Sociologist Sangyoub Park forwarded us a fascinating account of Ikea’s business model … for China. In the U.S., there are rather strict rules about what one can do in a retail store. Primarily, one is supposed to shop, shop the whole time, and leave once one’s done shopping. Special parts of the store might be designated for other activities, like eating or entertaining kids, but the main floors are activity-restricted.
Not in China. Ikea has become a popular place to hang out. People go there to read their morning newspaper, socialize with friends, snuggle with a loved one, or take a nap. Older adults have turned it into a haunt for singles looking for love. Some even see it as a great place for a wedding.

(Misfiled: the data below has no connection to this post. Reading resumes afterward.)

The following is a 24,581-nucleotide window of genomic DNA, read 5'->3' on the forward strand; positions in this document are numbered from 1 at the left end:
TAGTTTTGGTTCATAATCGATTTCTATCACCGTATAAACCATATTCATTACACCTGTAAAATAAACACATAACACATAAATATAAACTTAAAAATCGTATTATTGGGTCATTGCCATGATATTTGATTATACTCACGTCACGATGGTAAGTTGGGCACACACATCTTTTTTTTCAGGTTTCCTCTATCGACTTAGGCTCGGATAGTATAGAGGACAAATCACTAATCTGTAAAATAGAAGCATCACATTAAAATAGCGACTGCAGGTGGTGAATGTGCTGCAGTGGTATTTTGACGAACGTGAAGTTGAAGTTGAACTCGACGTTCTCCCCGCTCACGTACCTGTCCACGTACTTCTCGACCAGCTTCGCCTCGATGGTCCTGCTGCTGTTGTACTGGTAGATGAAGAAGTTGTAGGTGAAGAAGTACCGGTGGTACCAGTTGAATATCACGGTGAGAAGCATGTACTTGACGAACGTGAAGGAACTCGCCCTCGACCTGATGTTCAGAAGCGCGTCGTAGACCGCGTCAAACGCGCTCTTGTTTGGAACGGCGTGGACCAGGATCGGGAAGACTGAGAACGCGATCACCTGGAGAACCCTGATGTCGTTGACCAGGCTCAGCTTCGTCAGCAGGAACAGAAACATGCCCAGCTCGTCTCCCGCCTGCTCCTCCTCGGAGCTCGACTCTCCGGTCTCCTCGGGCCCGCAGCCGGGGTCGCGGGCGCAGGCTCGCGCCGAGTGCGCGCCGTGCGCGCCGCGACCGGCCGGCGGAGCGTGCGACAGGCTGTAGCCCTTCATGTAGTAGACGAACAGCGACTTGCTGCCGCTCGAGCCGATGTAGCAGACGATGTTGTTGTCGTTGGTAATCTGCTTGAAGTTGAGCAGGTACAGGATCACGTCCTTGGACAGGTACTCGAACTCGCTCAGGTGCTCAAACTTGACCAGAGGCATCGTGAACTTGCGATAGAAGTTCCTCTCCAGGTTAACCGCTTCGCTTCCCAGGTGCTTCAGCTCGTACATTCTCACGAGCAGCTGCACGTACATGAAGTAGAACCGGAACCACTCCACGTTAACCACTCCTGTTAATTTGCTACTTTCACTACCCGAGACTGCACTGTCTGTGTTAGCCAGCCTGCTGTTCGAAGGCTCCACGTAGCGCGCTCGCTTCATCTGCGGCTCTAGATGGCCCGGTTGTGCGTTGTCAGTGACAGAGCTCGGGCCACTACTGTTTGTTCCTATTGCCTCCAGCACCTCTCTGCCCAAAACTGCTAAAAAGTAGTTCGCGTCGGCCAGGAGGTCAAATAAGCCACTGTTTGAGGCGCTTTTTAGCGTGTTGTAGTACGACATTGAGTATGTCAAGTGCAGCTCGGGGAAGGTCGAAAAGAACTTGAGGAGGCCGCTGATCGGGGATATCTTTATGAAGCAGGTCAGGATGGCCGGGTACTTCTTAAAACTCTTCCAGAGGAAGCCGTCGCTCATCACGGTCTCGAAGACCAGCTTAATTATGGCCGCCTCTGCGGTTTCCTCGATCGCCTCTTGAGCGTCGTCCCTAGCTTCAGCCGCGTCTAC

This stands in contrast to efforts in some McDonald’s in the United States to limit how long patrons can stay. But, this stance might be ingenious for more companies:
1. It may raise the image of the company. It is a cool place to be. Oh yeah, you can buy stuff there as well.
2. In areas that lack public spaces, these retail locations can serve an important function.
3. It may just lead to more sales. Unfortunately, stories like this often don’t include this information.